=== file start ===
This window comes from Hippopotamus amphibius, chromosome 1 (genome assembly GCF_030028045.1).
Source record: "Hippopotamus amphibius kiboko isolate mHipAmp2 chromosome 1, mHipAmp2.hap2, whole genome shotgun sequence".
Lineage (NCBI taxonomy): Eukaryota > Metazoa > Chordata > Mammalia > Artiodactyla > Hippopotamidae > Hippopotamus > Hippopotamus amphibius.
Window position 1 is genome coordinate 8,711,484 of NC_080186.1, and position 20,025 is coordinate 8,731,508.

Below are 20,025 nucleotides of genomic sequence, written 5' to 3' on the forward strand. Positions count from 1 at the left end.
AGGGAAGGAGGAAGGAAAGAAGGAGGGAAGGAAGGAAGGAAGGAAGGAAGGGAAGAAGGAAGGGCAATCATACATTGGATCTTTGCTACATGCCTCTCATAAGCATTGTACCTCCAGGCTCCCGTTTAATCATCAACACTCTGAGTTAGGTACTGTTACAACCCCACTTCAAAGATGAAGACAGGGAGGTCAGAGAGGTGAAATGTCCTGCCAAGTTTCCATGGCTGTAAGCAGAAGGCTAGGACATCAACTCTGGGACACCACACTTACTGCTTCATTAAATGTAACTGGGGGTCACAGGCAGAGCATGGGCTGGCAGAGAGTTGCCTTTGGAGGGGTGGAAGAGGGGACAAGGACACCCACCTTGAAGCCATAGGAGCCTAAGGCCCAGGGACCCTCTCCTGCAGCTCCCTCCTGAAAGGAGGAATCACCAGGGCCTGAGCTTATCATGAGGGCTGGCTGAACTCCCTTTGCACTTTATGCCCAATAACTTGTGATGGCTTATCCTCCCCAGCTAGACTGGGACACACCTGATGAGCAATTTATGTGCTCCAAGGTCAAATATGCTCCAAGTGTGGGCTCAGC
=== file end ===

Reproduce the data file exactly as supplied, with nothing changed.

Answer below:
This window comes from Hippopotamus amphibius, chromosome 1 (genome assembly GCF_030028045.1).
Source record: "Hippopotamus amphibius kiboko isolate mHipAmp2 chromosome 1, mHipAmp2.hap2, whole genome shotgun sequence".
Lineage (NCBI taxonomy): Eukaryota > Metazoa > Chordata > Mammalia > Artiodactyla > Hippopotamidae > Hippopotamus > Hippopotamus amphibius.
Window position 1 is genome coordinate 8,711,484 of NC_080186.1, and position 20,025 is coordinate 8,731,508.

Below are 20,025 nucleotides of genomic sequence, written 5' to 3' on the forward strand. Positions count from 1 at the left end.
AGGGAAGGAGGAAGGAAAGAAGGAGGGAAGGAAGGAAGGAAGGAAGGAAGGGAAGAAGGAAGGGCAATCATACATTGGATCTTTGCTACATGCCTCTCATAAGCATTGTACCTCCAGGCTCCCGTTTAATCATCAACACTCTGAGTTAGGTACTGTTACAACCCCACTTCAAAGATGAAGACAGGGAGGTCAGAGAGGTGAAATGTCCTGCCAAGTTTCCATGGCTGTAAGCAGAAGGCTAGGACATCAACTCTGGGACACCACACTTACTGCTTCATTAAATGTAACTGGGGGTCACAGGCAGAGCATGGGCTGGCAGAGAGTTGCCTTTGGAGGGGTGGAAGAGGGGACAAGGACACCCACCTTGAAGCCATAGGAGCCTAAGGCCCAGGGACCCTCTCCTGCAGCTCCCTCCTGAAAGGAGGAATCACCAGGGCCTGAGCTTATCATGAGGGCTGGCTGAACTCCCTTTGCACTTTATGCCCAATAACTTGTGATGGCTTATCCTCCCCAGCTAGACTGGGACACACCTGATGAGCAATTTATGTGCTCCAAGGTCAAATATGCTCCAAGTGTGGGCTCAGC